Khizer Saeed

UCU NEC elections: 
Vote Khizer Saeed for Migrant members 

Mobilising Migrant Members

I am a Principal Lecturer in Engineering at University of Brighton. For a number of years I have been a UCU branch secretary and Equality Officer for Brighton UCU. I am a member of UCU Left.

Before coming to Britain, I was active in India in social movements such as Mandal movement for the reservation of government jobs for the socially deprived people. I have participated in the Indian Universities strikes for the protection of academic’s jobs, their pensions, and salaries. As migrant worker, I have personally experienced bullying and racism during my initial years in the job. UCU has helped me fight this successfully and restored my prestige. This has given me the confidence to fight for the causes of migrant workers. 


Despite the benefits they bring to the UK higher education sector, migrant workers continue to face many serious challenges. These range from direct racial and religious discrimination, bullying and abuse, to contract violations and employment difficulties. The problems of migrant workers have been made worse by this government’s attitude to immigration. The ‘hostile environment’ is designed to make us feel like we do not belong, while the costs and bureaucracy of the visa system make our lives more difficult than those of our colleagues. Migrant academics find it more difficult to secure research funding which in turn affects the possibility of promotion. Migrant staff are least represented in high ranking positions in British universities and colleges.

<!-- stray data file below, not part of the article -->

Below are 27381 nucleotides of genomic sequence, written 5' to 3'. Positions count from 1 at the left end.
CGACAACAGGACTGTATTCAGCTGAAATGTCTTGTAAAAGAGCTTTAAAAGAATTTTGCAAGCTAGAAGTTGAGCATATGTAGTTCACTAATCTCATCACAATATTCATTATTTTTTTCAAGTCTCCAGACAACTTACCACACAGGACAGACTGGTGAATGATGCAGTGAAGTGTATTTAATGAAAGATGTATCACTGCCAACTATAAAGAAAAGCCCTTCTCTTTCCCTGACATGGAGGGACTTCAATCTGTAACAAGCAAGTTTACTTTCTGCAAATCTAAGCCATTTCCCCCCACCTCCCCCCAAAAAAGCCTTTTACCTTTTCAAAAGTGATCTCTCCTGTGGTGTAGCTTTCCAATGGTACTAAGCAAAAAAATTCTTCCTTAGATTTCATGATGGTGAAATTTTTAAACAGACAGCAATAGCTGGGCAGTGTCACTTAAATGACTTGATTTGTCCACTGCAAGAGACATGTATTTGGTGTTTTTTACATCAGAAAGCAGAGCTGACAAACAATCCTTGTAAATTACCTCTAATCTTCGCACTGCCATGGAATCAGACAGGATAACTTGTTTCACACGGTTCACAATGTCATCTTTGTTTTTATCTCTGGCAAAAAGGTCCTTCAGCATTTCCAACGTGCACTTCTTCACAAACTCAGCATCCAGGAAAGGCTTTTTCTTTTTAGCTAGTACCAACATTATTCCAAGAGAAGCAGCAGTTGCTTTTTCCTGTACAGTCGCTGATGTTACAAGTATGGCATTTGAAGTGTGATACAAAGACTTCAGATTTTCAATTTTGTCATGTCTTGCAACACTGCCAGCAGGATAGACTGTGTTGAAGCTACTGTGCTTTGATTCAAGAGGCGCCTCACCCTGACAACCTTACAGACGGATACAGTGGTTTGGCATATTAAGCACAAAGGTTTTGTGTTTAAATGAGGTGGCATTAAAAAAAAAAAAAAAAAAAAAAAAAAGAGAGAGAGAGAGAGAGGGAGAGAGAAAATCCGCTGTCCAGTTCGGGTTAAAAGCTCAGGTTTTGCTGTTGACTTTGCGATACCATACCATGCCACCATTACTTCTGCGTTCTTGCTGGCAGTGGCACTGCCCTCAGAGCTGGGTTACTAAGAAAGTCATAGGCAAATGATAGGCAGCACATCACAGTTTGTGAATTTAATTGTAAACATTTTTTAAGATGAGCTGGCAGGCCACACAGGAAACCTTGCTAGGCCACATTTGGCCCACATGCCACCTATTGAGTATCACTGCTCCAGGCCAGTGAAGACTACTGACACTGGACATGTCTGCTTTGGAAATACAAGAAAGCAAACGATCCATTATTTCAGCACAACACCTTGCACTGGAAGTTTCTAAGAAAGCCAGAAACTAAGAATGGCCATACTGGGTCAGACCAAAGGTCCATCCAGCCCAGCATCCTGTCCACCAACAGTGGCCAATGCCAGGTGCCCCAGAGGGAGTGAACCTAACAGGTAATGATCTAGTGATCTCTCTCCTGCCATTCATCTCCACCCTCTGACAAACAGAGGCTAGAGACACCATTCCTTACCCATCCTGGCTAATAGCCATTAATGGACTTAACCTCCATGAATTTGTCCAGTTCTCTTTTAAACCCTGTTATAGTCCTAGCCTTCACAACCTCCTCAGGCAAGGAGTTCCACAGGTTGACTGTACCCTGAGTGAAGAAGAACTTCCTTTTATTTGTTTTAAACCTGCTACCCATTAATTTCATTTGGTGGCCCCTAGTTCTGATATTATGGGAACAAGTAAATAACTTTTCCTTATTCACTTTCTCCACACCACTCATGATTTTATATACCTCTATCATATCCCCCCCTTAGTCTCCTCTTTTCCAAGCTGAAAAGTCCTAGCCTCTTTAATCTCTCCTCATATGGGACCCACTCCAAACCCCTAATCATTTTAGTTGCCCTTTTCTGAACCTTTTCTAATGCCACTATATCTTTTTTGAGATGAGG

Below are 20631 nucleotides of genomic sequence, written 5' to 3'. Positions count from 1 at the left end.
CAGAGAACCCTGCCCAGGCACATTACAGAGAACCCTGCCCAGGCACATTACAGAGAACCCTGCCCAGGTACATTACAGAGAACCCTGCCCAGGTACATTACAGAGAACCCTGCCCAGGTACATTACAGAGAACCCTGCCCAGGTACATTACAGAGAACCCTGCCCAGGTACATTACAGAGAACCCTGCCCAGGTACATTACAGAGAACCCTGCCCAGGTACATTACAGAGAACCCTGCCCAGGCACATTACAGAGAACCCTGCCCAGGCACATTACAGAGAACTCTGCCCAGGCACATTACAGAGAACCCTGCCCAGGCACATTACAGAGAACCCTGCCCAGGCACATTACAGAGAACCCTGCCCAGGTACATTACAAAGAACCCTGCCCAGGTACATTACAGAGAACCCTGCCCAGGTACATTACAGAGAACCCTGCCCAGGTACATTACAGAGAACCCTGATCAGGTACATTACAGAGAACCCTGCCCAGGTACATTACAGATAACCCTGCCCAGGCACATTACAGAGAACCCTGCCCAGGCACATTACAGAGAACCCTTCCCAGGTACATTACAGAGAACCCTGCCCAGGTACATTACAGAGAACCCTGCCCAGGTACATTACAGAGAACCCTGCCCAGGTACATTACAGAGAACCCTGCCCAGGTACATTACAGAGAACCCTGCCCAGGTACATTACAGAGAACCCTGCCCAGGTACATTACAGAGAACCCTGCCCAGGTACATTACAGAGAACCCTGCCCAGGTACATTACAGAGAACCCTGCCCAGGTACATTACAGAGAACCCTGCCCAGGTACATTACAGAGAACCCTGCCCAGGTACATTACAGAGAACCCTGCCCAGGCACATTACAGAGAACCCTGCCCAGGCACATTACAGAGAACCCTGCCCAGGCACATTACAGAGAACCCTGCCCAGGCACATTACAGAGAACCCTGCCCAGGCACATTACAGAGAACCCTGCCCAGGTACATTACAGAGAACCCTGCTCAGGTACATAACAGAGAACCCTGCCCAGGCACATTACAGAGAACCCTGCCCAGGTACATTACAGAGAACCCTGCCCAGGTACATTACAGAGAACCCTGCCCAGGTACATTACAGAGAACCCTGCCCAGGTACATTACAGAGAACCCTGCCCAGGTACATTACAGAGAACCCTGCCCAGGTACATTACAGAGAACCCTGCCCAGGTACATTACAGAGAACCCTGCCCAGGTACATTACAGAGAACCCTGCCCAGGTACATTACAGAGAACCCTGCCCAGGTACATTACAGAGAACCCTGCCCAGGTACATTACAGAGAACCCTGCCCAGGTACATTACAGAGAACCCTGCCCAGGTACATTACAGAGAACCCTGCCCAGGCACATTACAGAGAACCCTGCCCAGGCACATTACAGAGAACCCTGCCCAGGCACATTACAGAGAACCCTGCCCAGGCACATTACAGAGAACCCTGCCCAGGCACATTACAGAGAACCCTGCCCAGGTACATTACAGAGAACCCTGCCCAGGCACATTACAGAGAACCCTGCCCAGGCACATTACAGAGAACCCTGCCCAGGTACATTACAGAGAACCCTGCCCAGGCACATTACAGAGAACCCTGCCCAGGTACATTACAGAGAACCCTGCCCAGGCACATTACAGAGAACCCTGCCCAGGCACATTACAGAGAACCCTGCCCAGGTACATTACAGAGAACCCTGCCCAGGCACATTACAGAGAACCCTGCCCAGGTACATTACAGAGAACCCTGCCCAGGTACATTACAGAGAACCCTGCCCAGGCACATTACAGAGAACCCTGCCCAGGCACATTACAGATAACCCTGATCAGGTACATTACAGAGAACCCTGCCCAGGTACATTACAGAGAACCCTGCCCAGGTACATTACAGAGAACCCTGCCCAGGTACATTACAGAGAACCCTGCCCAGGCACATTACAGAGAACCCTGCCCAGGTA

If elected, I would aim to develop UCU’s policies that will bring meaningful and lasting changes to the challenges faced by the migrant workers. 

Racism and anti-migrant sentiment have no place in education or society as a whole. We should campaign for universities and colleges to demonstrate their commitments to equality by celebrating the contribution of migrant workers to this country. We need to fight to reverse the cuts to funding and closure of ESOL courses. We must push our employers to address the difficulties their migrant staff experience. They should provide advice and guidance on the visa process and cover its costs. Why should some staff have to bear costs related to their employment simply on the basis of their nationality?

Strength and Unity

It is crucial for the strength and unity of our union that we consistently tackle inequality at work. Very often our employers pay only lip-service to equality and treat badges like the Race Equality Charter Mark as tick-box exercises. More than ever we need strong union organisation capable of mobilising members to defend their terms and conditions. The marketisation of education has been a disaster. It means unmanageable workloads and cuts to pay and pensions, with some staff, like migrant workers, suffering the most. It is also disastrous for the quality of education we are able to offer our students.That’s why every dispute involving UCU members is important and deserves maximum solidarity, from local pay fights in FE to the UK-wide HE disputes over USS and the Four Fights.